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The Ending Of Training Day Explained

Training Day came out way back in 2001 and starred Denzel Washington and Ethan Hawke as two LAPD narcotics officers, showing the events that take place over the course of one day on the job. While it did have a solid script penned by future Suicide Squad screenwriter David Ayer, Training Day easily could have been yet another forgettable corrupt cop movie were it not for Washington's Academy Award-winning performance. The film follows greenhorn cop Jake Hoyt (Hawke) during his first day as a narc, accompanying Sgt. Alonzo Harris (Washington) on a 12-hour ride. While Alonzo claims to be the kind of cop who values street justice over legal justice, really he's just a corrupt cop who thinks he's above the law. He proceeds to subject Jake to all sorts of physical and mental torment, while also committing a crime every 15 minutes or so.

Alonzo is definitely not the hero of the movie, nor is he an anti-hero. He's the villain, and the audience isn't supposed to root for him. But if the movie had stuck with its original ending, it may not have worked at all. Here's why Training Day had to end the way it did. 

At the end of Training Day, a villain gets his comeuppance

Let's run down some of the crimes Alonzo commits during the movie. Right off the bat, he tricks Jake into smoking PCP and later uses this as leverage against him. He also repeatedly intimidates suspects and witnesses. Alonzo later fakes a search warrant to illegally enter a suspect's home and steal money. He and his team murder a drug dealer to steal $1 million from him — mind you, they submit $3 million from the bust as a police seizure, so there's that. And oh yeah, he hires a gang to murder Jake. Alonzo needs the money in order to square a debt with the Russian mafia after killing one of its members, but his many misdeeds eventually catch up to him. Jake manages to escape his impending doom at the hands of the gang and track down Alonzo. He then wrests the money away from him to prevent Alonzo from being able to satisfy the Russians' demands. As Alonzo heads to LAX to flee the country, he stops at a red light, which allows the Russians to catch up to him and gun him down. Ironically, actually abiding by a traffic law resulted in his death.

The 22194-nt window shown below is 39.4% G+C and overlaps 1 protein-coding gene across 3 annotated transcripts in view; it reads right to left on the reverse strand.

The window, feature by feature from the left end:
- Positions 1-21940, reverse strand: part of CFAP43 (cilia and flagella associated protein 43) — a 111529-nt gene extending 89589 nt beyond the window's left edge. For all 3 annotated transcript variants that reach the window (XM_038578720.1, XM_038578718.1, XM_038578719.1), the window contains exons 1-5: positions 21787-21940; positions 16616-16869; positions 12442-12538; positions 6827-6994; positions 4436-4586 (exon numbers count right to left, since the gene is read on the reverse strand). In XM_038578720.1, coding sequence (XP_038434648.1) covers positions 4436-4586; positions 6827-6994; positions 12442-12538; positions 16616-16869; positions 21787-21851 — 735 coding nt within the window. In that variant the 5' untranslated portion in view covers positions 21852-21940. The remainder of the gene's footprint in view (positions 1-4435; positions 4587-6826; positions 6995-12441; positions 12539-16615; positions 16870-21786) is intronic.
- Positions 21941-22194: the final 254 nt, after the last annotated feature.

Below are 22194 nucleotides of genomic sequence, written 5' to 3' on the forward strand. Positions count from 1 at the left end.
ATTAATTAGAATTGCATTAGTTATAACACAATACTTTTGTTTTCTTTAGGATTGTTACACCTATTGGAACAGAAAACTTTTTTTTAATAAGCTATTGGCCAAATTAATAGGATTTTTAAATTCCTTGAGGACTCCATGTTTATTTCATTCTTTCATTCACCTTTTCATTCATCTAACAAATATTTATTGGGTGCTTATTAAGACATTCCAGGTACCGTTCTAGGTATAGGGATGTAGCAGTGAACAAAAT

The original ending of the film was much more tame. As Denzel Washington later told Charlie Rose, Training Day's original ending had Alonzo die offscreen. Washington didn't think this punishment fit Alonzo's many, many crimes, so he fought for a different ending. In the theatrical version, Alonzo is torn to shreds by machine gun fire, a fitting, brutal death for a brutal character. But most of all, the justice is satisfying because it's not delivered by Jake or another police officer, but by the Russian mafia. Alonzo believed in street justice and it's exactly what he got.